"I think a very big moment was the release of Oleg Sentsov who was a political prisoner in Russia and whose release was well received and was a very emotional moment. Millions of Ukrainians waited for this to happen and few believed that it was actually possible," said Lutzevych.

Zelenskyy was criticised however for releasing Vladimir Tsemakh, a suspect in the shooting down of Malaysia Airlines flight 17, back to Russian authorities.

Challenging domestic arena, but little anti-corruption action

Zelenskyy’s first year has been marked domestically by reforms put in place to allow the country to receive $5.5 billion (€5bn) in loans from the International Monetary Fund (IMF).


The country passed a banking reform law that prevents former executives of nationalised banks from reclaiming them.

Zelenskyy had tried to distance himself from bank tycoon Ihor Kolomoisky who had attempted to influence the vote through his connection with the president, reports Associated Press. 

“It safeguards the banking reform and clean up of the banking system that took place,” said Lutsevych, but it took a long time to pass the reform.

Nonetheless, Zelenskyy's record on anti-corruption could be better, Lutzevych said, with more of an effort to reform courts and have independent law enforcement.

Experts say reform has been slow to come and several political shake-ups, including the ousting of Zelenskyy's prime minister back in March, raised questions about future reforms.


According to Transparency International, Ukraine ranks 126th out of 183 countries on corruption.

Central role in the political crisis in the United States

The Ukrainian president notably played a large role in the US president’s impeachment.

Donald Trump was accused of withholding aid from Ukraine until Zelenskyy would announce an investigation into Trump's Democratic rival Joe Biden and his son's ties to Ukraine.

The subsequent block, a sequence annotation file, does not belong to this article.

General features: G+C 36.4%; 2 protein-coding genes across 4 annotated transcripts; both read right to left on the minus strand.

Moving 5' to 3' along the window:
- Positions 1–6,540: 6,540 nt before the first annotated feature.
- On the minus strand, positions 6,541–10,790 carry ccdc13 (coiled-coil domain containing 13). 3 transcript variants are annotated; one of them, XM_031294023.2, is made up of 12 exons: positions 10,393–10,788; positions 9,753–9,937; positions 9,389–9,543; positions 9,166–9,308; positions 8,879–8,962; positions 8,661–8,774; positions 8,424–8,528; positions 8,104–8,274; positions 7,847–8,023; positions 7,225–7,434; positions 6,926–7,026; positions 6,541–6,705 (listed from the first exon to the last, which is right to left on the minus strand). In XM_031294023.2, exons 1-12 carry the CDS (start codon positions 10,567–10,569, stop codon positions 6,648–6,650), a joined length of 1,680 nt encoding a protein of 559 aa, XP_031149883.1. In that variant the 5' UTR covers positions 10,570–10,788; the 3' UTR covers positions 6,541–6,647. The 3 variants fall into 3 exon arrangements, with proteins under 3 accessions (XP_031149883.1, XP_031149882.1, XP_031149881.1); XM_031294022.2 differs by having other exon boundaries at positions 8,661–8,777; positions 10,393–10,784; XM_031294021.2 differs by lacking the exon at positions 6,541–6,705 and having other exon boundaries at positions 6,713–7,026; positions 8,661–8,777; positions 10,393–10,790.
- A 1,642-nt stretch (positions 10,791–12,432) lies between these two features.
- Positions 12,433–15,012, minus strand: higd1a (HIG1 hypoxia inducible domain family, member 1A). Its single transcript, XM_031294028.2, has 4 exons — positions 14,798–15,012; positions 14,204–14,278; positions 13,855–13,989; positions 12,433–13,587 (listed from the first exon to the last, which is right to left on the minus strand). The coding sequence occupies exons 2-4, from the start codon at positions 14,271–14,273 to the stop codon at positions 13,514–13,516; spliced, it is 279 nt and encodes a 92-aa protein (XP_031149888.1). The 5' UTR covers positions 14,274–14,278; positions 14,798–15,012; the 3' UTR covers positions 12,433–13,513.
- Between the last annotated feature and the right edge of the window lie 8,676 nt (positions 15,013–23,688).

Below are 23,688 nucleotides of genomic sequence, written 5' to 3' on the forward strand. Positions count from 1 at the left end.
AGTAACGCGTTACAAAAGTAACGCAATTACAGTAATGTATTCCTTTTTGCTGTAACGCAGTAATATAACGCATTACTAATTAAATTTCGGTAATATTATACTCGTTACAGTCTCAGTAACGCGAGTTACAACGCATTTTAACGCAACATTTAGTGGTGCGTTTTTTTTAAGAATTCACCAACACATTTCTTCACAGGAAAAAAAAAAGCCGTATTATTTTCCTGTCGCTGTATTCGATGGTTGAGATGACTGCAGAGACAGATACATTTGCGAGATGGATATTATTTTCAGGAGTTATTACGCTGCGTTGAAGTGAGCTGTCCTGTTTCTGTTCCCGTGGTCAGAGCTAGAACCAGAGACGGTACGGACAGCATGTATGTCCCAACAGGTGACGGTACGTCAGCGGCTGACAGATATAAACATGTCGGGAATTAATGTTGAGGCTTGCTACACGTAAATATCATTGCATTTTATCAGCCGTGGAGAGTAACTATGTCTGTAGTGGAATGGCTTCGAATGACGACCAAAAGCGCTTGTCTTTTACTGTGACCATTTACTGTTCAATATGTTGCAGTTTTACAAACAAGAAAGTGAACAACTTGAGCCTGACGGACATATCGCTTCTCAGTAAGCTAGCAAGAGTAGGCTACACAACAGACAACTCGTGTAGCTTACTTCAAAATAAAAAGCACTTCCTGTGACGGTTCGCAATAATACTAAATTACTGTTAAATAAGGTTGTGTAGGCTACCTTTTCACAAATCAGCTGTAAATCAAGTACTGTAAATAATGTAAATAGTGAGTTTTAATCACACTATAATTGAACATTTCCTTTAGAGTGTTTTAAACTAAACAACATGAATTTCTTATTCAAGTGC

As part of the impeachment process, transcripts of Trump’s phone calls with Zelenskyy were released including one call in which Trump asked him for a “favour” which was investigating Biden.

In the same phone call, the Ukrainian president agreed with Trump's complaints about European leaders not helping Ukraine.


“It took American and international attention away from the issues that mattered most to Ukraine and turned our country into a story about President Trump,” Zelenskyy wrote in a New York Times editorial published today.

“It was unfortunate for many Ukrainians that Ukraine was presented as this kind of corrupt country... this is exactly the problem with the rule of law that Ukraine has," Lutsevych said.

Coronavirus pandemic uproots Ukraine situation

Like many countries, Ukraine has been heavily impacted by the coronavirus pandemic.

The country has had more than 19,000 cases and nearly 600 deaths.

But a shortage of personal protective equipment and slow testing at the beginning meant healthcare workers got infected and shined a light on the inadequacies of Ukraine’s healthcare system.


Now, managing the economic recovery for the country will be a very difficult task for Zelenskyy as he heads into his second year in office.